Another Surfer wrote:
...Slightly off topic -- I've been looking for (but have not been able to find) any studies of the percentage of suicides in scientologists and ex-scientologists compared to the general population.
If anyone has a link to something like that, please post it.
I'm thinking it may be at least slightly higher than the general population's suicide rate. But I could be wrong...
[Extract from "Information Disease: Have Cults created a New Mental
Illness?" by Flo Conway and Jim Siegelman. Science Digest January 1982
"A very effective thought control technique could also be worked out from
Scientology, which could be used to make individuals into willing slaves."
-L Ron Hubbard
[description of the authors' research into the long term effects of
involvement with various cults]
Two groups in particular showed signs of inflicting the most
severe physical, mental and emotional harm on their members: the Hare
Krishna and the Church of Scientology. Among all groups, Krishna and
Scientology tied with the Unification Church in reports of physical
deprivation. Their members reported getting the least sleep per night and
having the most deficient daily diet.
The rituals of the Church of Scientology bear little resemblance
to those of any other cult. With its extensive program of "training
regimens" and expensive "auditing" counseling, Scientology operates
successfully as both religion and mass-marketed therapy. According to
those who responded to our survey, however, Scientology's may be the most
debilitating set of rituals of any cult in America. Onetime Scientologists
who answered our questionnaire reported that it took them, on the average,
more than two years (26 months) before they felt fully rehabilitated- more
than *twice* the time of those from other major cults [Hare Krishna: 11.1
months, Divine Light Mission: 12.3 months].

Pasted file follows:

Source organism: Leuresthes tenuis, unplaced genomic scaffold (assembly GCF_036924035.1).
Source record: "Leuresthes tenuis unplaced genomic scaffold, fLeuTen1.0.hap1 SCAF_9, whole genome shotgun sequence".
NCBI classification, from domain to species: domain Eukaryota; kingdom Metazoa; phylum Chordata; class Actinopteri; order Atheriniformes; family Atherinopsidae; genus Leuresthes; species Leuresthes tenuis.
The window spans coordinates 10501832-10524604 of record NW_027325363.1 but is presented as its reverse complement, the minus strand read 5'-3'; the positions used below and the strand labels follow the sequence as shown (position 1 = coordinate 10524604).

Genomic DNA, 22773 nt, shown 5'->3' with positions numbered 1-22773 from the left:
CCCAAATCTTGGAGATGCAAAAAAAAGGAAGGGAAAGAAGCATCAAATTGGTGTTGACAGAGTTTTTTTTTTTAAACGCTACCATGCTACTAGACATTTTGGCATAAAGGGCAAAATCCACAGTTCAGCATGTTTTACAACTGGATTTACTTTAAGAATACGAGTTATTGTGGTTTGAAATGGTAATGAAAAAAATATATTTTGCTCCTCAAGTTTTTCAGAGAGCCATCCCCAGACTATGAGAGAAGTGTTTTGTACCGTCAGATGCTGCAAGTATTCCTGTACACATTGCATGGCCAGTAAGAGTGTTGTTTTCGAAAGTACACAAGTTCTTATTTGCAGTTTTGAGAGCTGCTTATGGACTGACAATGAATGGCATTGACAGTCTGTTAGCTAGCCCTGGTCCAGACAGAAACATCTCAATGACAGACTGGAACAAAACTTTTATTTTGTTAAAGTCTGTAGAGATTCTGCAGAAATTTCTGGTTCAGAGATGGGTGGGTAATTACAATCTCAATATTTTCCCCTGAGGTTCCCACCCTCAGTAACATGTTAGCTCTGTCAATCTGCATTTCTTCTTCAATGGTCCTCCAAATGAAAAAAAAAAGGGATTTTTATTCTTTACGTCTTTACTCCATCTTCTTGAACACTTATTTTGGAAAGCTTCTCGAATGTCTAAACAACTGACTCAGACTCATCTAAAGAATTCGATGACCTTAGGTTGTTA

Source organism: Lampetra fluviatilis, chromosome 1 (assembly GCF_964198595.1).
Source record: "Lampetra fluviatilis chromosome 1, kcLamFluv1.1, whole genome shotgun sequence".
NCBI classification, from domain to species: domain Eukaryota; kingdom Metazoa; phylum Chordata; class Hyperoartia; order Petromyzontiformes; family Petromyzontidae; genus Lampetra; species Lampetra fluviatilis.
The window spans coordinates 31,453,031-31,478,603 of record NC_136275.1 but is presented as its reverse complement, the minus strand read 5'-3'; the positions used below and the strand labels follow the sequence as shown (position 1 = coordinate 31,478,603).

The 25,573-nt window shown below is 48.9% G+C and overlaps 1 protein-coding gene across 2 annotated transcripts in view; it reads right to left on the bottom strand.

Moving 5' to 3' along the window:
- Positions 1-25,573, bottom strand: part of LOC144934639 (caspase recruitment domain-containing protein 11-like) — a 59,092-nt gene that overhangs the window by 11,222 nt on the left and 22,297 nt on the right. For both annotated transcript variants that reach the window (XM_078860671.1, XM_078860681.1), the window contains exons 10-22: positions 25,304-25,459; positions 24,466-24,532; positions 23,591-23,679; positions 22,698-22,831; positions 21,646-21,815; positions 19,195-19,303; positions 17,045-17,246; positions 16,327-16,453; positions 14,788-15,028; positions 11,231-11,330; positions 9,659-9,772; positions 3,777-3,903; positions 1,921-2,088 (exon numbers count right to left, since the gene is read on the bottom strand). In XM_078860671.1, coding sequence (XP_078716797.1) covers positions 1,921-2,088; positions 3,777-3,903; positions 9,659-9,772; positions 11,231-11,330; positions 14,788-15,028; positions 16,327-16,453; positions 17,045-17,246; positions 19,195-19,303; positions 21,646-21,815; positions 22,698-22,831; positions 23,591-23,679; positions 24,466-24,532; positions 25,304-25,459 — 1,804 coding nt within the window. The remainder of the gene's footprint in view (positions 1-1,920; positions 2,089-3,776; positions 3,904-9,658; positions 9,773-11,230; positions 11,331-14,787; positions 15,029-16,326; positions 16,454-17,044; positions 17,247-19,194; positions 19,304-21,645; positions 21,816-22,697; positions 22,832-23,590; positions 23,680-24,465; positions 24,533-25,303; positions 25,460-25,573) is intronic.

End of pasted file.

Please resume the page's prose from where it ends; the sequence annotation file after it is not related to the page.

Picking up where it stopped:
Moreover, former Scientologists surpassed all others in reported
incidents of physical punishment while in the group (35 percent) and, upon
departure, they claimed the highest rates of sexual dysfunction (22
percent), violent outbursts (28 percent) [average is 14 percent],
hallucinations and delusions (28 percent) [average is also 14 percent] and
suicidal or self-destructive tendencies (44 percent) [average is 21%]. On
average, former Scientologists surveyed reported more than *twice* the
combined negative effects of all the other cult groups.
Ironically, although claiming the most severe long-term effects,
former Scientologists surveyed reported the *lowest* total of hours
per week spent in ritual and indoctrination. This apparent discrepancy
seems to support opinions we have expressed earlier that, in combination,
Scientology's training regimens and "auditing" counseling sessions
(conducted on an E-meter, a kind of crude lie detector) may have an
intensifying and compounding effect on the nervous system that goes beyond
that of simpler cult rituals. And that, *hour for hour, Scientology's
techniques may be more than twice as damaging as those of any other major
cult in America!* In our view, this could be a vital direction for further
research by scientists working in the field of neurophysiology.
"The overall impact? Devastating!" wrote one ex-member. "I still
tend to view the world in Scientological terms: 'Truth is only an
illusion.' 'People are robots.' 'People are basically insane and dangerous.'"
Another was even more bitter: "The only thing I got out of this scam was
deep suicidal depression coinciding with the fear of death within five
years after separation. We were told that ninety percent of all 'refund
cases' eventually commit suicide."